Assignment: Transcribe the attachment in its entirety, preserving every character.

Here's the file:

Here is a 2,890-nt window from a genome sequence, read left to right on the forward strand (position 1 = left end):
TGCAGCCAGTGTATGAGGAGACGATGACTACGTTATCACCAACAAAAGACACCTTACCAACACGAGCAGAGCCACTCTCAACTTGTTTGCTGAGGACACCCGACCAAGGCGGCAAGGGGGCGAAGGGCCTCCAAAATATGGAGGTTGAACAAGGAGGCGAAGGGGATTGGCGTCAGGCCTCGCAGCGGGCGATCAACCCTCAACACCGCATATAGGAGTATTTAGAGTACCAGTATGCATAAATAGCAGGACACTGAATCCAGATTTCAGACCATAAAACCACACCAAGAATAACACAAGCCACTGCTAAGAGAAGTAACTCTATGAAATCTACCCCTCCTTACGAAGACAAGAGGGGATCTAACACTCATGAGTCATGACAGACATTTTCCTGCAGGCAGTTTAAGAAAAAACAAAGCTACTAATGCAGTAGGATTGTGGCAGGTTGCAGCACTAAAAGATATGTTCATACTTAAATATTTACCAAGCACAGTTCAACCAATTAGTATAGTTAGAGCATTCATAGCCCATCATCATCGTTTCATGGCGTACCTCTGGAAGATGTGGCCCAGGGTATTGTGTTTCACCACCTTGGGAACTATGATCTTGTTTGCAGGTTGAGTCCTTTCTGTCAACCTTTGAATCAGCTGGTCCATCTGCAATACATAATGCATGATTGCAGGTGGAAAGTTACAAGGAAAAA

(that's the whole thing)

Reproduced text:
Here is a 2,890-nt window from a genome sequence, read left to right on the forward strand (position 1 = left end):
TGCAGCCAGTGTATGAGGAGACGATGACTACGTTATCACCAACAAAAGACACCTTACCAACACGAGCAGAGCCACTCTCAACTTGTTTGCTGAGGACACCCGACCAAGGCGGCAAGGGGGCGAAGGGCCTCCAAAATATGGAGGTTGAACAAGGAGGCGAAGGGGATTGGCGTCAGGCCTCGCAGCGGGCGATCAACCCTCAACACCGCATATAGGAGTATTTAGAGTACCAGTATGCATAAATAGCAGGACACTGAATCCAGATTTCAGACCATAAAACCACACCAAGAATAACACAAGCCACTGCTAAGAGAAGTAACTCTATGAAATCTACCCCTCCTTACGAAGACAAGAGGGGATCTAACACTCATGAGTCATGACAGACATTTTCCTGCAGGCAGTTTAAGAAAAAACAAAGCTACTAATGCAGTAGGATTGTGGCAGGTTGCAGCACTAAAAGATATGTTCATACTTAAATATTTACCAAGCACAGTTCAACCAATTAGTATAGTTAGAGCATTCATAGCCCATCATCATCGTTTCATGGCGTACCTCTGGAAGATGTGGCCCAGGGTATTGTGTTTCACCACCTTGGGAACTATGATCTTGTTTGCAGGTTGAGTCCTTTCTGTCAACCTTTGAATCAGCTGGTCCATCTGCAATACATAATGCATGATTGCAGGTGGAAAGTTACAAGGAAAAA